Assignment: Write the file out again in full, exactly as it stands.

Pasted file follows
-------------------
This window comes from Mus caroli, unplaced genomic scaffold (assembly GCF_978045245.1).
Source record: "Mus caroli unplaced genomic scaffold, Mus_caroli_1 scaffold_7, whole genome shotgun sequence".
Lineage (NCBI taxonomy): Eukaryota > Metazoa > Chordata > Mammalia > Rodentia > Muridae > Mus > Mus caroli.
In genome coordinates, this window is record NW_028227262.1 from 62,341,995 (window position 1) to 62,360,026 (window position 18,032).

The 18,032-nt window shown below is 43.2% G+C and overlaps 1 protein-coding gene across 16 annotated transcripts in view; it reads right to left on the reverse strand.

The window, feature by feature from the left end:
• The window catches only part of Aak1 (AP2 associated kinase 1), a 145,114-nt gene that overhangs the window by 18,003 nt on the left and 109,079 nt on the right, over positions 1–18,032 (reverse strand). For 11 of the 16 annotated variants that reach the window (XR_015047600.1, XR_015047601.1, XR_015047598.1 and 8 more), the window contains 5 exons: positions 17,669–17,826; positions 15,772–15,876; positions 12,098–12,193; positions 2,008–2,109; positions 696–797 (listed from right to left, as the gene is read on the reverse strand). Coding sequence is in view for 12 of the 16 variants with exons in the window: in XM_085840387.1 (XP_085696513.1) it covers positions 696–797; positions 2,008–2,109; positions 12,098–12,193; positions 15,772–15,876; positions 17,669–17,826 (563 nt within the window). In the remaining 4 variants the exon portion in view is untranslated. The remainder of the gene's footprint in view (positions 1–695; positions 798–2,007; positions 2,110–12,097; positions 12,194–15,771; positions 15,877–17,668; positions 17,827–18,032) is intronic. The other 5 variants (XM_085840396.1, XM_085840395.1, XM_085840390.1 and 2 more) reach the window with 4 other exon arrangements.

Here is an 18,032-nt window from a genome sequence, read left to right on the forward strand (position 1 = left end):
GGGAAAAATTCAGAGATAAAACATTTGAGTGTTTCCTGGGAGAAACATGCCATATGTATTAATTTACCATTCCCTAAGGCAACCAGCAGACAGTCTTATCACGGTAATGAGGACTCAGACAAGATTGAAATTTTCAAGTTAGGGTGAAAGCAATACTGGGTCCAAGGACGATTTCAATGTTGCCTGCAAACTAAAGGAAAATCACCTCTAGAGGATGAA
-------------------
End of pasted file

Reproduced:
This window comes from Mus caroli, unplaced genomic scaffold (assembly GCF_978045245.1).
Source record: "Mus caroli unplaced genomic scaffold, Mus_caroli_1 scaffold_7, whole genome shotgun sequence".
Lineage (NCBI taxonomy): Eukaryota > Metazoa > Chordata > Mammalia > Rodentia > Muridae > Mus > Mus caroli.
In genome coordinates, this window is record NW_028227262.1 from 62,341,995 (window position 1) to 62,360,026 (window position 18,032).

The 18,032-nt window shown below is 43.2% G+C and overlaps 1 protein-coding gene across 16 annotated transcripts in view; it reads right to left on the reverse strand.

The window, feature by feature from the left end:
• The window catches only part of Aak1 (AP2 associated kinase 1), a 145,114-nt gene that overhangs the window by 18,003 nt on the left and 109,079 nt on the right, over positions 1–18,032 (reverse strand). For 11 of the 16 annotated variants that reach the window (XR_015047600.1, XR_015047601.1, XR_015047598.1 and 8 more), the window contains 5 exons: positions 17,669–17,826; positions 15,772–15,876; positions 12,098–12,193; positions 2,008–2,109; positions 696–797 (listed from right to left, as the gene is read on the reverse strand). Coding sequence is in view for 12 of the 16 variants with exons in the window: in XM_085840387.1 (XP_085696513.1) it covers positions 696–797; positions 2,008–2,109; positions 12,098–12,193; positions 15,772–15,876; positions 17,669–17,826 (563 nt within the window). In the remaining 4 variants the exon portion in view is untranslated. The remainder of the gene's footprint in view (positions 1–695; positions 798–2,007; positions 2,110–12,097; positions 12,194–15,771; positions 15,877–17,668; positions 17,827–18,032) is intronic. The other 5 variants (XM_085840396.1, XM_085840395.1, XM_085840390.1 and 2 more) reach the window with 4 other exon arrangements.

Here is an 18,032-nt window from a genome sequence, read left to right on the forward strand (position 1 = left end):
GGGAAAAATTCAGAGATAAAACATTTGAGTGTTTCCTGGGAGAAACATGCCATATGTATTAATTTACCATTCCCTAAGGCAACCAGCAGACAGTCTTATCACGGTAATGAGGACTCAGACAAGATTGAAATTTTCAAGTTAGGGTGAAAGCAATACTGGGTCCAAGGACGATTTCAATGTTGCCTGCAAACTAAAGGAAAATCACCTCTAGAGGATGAA